Suppose somebody commits a car burglary (F.S. 810.02 (4) (b))and gets more than $100, but less than $300 worth of loot (petit theft F.S. 812.014 (3) (a)) .  This is an attempt to calculate what the recommended sentence would be under the Florida Sentencing Guidelines.

In Florida, all felony cases other than those punishable by death, are reviewed under the Florida Criminal Punishment Code (otherwise known as the Sentencing Guideline). This is done in an effort to achieve a fair sentence.  The system was devised by the Florida Supreme Court in the early 1980’s to avoid disparity in sentences statewide and was originally pattern after the federal system.  Under section 921.0024 (1) (a) Fla. Stat., referred to as the sentencing guidelines worksheet, four (4) criteria  are examined in reaching a recommended sentence.

(I) is the “primary offense” at conviction.

(II), is any “additional offenses” committed in conjunction with the primary offense.

Under the sentencing guidelines, the primary offense in our example being a third degree felony makes it to fall under level four (4) of the Offense Severity Ranking Chart. You go to the primary offense section of the worksheet of 921.0024 and you will see under level four (4), the primary offense total is 22 points.  Next, under the additional offense section of the chart you will see, a petit theft over $100, but less than $300, is a first degree misdemeanor.  Going to the Additional Offenses section of 921.0024, a petit theft scores an additional 0.7 points.

III of F.S. 921.0024, is  “victim injury”.  Under our example, zero (0) points is added because burglary to a conveyance and petit theft are not crimes of violence which cause victim injury.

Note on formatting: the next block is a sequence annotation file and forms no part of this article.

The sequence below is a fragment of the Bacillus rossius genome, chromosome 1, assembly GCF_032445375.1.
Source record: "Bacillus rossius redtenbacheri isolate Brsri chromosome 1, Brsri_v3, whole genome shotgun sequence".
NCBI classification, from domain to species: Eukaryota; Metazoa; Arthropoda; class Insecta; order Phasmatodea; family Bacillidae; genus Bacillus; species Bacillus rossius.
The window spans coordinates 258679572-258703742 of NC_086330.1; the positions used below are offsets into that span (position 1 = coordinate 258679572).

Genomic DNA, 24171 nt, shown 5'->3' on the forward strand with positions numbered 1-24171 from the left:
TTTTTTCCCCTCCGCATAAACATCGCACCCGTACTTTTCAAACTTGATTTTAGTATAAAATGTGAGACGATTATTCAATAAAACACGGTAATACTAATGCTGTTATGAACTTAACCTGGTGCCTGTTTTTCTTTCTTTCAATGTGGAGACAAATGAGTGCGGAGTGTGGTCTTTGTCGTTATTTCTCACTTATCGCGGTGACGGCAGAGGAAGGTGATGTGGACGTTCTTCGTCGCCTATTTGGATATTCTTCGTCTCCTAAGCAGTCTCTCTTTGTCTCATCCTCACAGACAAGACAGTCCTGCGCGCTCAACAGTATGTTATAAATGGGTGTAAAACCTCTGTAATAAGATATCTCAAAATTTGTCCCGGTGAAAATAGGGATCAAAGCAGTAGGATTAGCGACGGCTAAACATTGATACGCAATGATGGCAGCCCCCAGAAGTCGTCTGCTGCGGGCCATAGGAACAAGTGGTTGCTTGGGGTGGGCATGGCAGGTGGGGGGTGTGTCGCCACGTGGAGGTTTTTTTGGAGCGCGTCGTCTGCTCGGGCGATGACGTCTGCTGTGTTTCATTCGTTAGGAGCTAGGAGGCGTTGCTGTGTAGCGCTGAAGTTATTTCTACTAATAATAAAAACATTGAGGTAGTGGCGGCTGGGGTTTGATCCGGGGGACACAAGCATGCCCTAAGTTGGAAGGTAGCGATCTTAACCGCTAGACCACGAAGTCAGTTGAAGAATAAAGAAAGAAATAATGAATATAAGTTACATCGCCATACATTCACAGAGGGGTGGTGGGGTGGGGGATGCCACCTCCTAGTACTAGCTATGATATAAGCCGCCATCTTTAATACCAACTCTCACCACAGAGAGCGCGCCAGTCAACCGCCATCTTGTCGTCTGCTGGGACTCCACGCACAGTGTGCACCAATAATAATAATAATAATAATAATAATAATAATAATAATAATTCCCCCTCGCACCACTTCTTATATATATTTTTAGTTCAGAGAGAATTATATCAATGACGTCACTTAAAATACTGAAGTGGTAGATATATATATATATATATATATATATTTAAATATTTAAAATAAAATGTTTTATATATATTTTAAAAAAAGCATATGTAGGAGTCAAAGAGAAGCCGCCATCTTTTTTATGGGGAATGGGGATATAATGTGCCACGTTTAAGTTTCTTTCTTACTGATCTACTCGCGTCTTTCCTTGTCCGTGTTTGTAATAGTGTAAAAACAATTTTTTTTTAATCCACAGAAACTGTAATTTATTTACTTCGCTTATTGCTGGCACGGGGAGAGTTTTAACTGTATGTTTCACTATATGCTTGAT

IV  is “Prior Record”.  In calculating this score, all prior felonies or misdemeanors in Florida or otherwise, are scored regardless of whether the the defendant was adjudicated or not.  Prior pre-trial diversion programs are not scored under the Florida Sentencing Guidelines.

Under our example, the burglary/petit theft defendant would score 22.7.  Now assume now our hypothetical offender he has one (1) prior grand theft of  propertyvalued over $300, but less than $5,000, (F.S. 812.014 (2) (c) 1); plus one (1) prior DUI on his prior record.  We add one (1) additional point for prior record score.  That is, 0.8 points is added for the prior grand theft (because it falls under level two (2) of the chart); and 0.2 for the DUI (because it falls under level one) of the prior record chart.

Now, we add all four brackets together for our for the grand total for our hypothetical defendant. He scores 23.7 points.  Fortunately for “our guy”,  he is not recommended for State Prison.  Under the guidelines formula, he scores what is called “any non-state sanction”.  This generally means he can get probation or up to 51 weeks in the county jail.  Under Florida law, Circuit Judges retain the discretion, without having to articulate any legal  reason on the record, to sentence the offender to prison.  They cannot, however, exceed the statutory maximum sentence, which under our examples is five (5) years in prison.

There are other factors in other situations which can add points to a sentence, such as using a firearm with a high capacity box magazine during the commission of an armed robbery, etc.  There are also additional points added where a person violates his probation.  Examples, some one who is on felony probation and commits a new law (felony or misdemeanor) violation will get an additional 12 points added to his score under the Florida Sentencing Guidelines.  In contrast, someone on felony probation who commits a technical violation, such as failing to complete a drug or alcohol class would be subject to only six (6) additional points for the violation of probation.

This is by no means exhaustive of all of the nuances under the Florida Sentencing Guidelines, but hopefully it helps provide a simple roadmap into the complexities of calculating your score under the Florida Sentencing Guidelines. If you or somebody you care about is arrested for a felony and needs advice on what they face, call us for a free consultation.